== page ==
Crawling across the seabed, thick curls of muscle undulating, he strategized. To evoke fear he would cloud the water with an inky burst and snake ebony arms around his victim. The puny creature might strike his chromatophoric hide with a sharp blade. It would not save him. Contracted tentacles would clamp hard-edged cups across the man and squeeze, stopping only when the final bubble of oxygen burst from the wretched body. He would disarticulate the remains, tearing the human into sloppy shreds.


Wakened from his dormant repose, cradled deep in the stygian darkness, centuries of animosity would be recompensed. The moment of consequence arrived. Today was atonement time. The world changed during his absence, modern ships were sleek and fast, more powerful than the creaking vessels of old.

No matter.

He would take the men one at a time until they came below no more. Like the sailors of yore spinning wild stories of outlandish beasts, each man would learn respect for Kraken’s might. The human trail of destruction must cease, no longer befoul the clean clear water.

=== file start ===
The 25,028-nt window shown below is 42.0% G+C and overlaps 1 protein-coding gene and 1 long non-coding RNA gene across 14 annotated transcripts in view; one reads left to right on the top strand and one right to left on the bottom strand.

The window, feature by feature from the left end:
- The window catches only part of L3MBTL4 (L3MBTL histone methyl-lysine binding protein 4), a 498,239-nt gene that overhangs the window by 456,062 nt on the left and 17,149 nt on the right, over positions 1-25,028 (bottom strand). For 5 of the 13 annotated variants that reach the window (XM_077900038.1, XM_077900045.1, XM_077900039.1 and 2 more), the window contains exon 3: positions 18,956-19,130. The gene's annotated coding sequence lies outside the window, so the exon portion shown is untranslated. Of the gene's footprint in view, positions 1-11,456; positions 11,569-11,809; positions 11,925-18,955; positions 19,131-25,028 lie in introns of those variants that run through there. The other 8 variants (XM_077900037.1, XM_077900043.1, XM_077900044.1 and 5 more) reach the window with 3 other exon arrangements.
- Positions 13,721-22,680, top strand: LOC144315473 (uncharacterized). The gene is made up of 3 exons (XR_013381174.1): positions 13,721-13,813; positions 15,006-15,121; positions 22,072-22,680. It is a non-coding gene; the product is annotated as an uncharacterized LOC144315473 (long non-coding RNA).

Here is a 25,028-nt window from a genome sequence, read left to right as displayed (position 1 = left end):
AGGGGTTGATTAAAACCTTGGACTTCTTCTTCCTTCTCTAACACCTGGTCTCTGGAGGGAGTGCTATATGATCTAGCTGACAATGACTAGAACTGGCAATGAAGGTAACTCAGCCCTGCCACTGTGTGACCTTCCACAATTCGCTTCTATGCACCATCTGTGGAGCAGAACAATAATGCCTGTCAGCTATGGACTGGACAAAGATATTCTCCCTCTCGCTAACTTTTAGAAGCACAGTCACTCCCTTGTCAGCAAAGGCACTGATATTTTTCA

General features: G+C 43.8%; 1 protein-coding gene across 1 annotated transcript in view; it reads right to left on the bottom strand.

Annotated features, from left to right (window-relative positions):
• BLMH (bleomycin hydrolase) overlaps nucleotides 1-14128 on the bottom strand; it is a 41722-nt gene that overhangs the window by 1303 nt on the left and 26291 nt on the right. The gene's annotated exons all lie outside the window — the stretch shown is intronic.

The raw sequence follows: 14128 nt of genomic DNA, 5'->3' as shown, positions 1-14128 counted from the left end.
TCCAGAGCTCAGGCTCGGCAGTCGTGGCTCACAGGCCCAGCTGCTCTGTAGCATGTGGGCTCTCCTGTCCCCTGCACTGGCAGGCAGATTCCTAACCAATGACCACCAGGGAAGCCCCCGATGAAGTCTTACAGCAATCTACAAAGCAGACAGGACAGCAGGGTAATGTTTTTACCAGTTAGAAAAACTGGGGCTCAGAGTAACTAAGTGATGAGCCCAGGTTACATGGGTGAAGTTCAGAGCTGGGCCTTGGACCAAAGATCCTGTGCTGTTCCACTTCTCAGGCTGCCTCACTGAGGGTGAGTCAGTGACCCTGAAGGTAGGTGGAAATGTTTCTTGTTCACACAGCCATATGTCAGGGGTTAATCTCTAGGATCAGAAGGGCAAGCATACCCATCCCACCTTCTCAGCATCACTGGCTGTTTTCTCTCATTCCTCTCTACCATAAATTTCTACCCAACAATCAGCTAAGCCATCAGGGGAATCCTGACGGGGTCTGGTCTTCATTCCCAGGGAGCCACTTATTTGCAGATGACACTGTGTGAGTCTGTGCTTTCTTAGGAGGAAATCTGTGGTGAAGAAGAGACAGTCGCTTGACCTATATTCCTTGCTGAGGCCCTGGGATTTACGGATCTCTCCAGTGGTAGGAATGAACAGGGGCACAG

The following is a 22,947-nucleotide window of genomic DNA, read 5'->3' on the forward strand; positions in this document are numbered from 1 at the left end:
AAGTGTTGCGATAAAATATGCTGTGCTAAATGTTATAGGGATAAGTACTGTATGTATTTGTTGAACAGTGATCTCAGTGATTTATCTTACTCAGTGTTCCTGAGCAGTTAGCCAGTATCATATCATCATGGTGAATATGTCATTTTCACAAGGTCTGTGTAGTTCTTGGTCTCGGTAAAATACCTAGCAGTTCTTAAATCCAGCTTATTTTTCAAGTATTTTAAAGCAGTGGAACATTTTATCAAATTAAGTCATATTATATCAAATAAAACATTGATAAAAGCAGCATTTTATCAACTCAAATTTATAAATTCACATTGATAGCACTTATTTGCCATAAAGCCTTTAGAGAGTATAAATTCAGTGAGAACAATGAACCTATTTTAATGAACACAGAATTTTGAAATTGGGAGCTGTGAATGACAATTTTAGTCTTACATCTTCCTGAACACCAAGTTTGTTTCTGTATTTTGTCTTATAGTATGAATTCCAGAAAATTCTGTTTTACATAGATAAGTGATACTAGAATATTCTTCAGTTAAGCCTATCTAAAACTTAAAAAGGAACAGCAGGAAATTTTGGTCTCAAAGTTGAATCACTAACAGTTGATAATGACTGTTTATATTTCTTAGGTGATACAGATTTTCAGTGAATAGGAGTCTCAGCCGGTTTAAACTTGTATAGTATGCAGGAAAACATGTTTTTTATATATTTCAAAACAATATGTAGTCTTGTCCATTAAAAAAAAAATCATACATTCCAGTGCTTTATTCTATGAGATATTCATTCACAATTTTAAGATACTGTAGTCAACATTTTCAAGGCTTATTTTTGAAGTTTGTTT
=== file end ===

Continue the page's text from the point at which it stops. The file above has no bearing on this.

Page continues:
Shadows at the mouth of the cavern shielded his bulk. Tenebrous fingers of gloom provided cover. His target would learn too late to elude his dark embrace. Kraken readied. The indistinct shape of the miniscule boat bobbed far above on the surface.

The overhang of shell encrusted rock dredged up antique memories of aching songs filled with praise that honored his vengeful watchful gaze. Ancient men called him the protector of the seas, but no longer.

The harrowing recall of a more recent day filled his senses.